I am not an economist.
Just listened to The World This Weekend on R4. The presenter talked about bubbles, speaking particularly about gold, and said something along the lines of, “The price of gold is much higher than its value”.
If you think that an asset is overpriced, I assume you mean that future cash flows arising from the asset cannot generate an adequate return compared to its price. If you think goods for consumption are overpriced, I assume you mean that you would rather forego consumption at the asking price, and keep the cash instead.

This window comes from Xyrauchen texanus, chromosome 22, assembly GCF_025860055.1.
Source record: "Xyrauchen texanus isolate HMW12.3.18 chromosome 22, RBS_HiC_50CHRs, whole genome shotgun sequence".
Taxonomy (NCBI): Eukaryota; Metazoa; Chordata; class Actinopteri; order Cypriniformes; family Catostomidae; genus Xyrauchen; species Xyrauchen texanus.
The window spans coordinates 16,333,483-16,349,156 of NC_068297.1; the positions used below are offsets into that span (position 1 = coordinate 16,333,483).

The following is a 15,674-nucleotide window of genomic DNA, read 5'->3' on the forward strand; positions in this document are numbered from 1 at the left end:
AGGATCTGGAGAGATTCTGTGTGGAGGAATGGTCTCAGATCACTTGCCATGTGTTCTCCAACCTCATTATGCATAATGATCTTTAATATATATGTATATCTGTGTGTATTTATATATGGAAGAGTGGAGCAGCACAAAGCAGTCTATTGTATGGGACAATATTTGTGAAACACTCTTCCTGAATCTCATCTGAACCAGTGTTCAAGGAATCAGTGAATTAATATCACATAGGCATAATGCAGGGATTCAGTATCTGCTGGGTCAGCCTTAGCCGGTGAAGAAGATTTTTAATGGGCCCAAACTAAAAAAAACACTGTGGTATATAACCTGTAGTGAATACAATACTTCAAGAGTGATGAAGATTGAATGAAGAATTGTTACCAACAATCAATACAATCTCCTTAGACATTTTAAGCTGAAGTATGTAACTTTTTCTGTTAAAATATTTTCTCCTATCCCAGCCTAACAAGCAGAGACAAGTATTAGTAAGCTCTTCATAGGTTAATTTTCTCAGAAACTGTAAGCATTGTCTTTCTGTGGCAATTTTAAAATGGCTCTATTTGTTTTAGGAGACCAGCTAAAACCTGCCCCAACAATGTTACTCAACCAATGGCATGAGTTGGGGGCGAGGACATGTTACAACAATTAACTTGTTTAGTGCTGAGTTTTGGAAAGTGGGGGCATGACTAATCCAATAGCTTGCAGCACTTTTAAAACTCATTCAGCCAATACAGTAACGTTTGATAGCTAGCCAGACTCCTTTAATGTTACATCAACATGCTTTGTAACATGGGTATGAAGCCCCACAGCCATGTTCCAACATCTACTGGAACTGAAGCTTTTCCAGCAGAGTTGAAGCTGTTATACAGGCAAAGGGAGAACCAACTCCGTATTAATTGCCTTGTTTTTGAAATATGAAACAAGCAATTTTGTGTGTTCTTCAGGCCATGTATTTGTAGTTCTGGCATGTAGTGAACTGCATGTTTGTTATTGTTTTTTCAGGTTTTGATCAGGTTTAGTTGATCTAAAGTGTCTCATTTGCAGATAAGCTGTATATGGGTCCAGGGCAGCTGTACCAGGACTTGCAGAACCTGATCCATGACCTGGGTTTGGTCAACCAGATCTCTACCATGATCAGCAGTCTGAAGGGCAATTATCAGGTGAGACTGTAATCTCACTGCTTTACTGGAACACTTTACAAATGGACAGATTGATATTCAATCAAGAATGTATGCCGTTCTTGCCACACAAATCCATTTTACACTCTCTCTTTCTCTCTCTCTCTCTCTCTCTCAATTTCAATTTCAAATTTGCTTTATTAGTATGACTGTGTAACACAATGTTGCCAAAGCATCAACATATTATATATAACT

Gold is, in a basic sense, almost useless. It’s a store of value, and not much else; hence it’s an asset that is not going to be consumed. The only way you can claim it’s overpriced, I think, is if you believe that the price is going to go down before you can sell. But right now, the flight from every other asset class is propping up the price. Isn’t that going to continue for the foreseeable future? Isn’t the value of gold precisely what you think you can sell it for, much more so than other kinds of asset?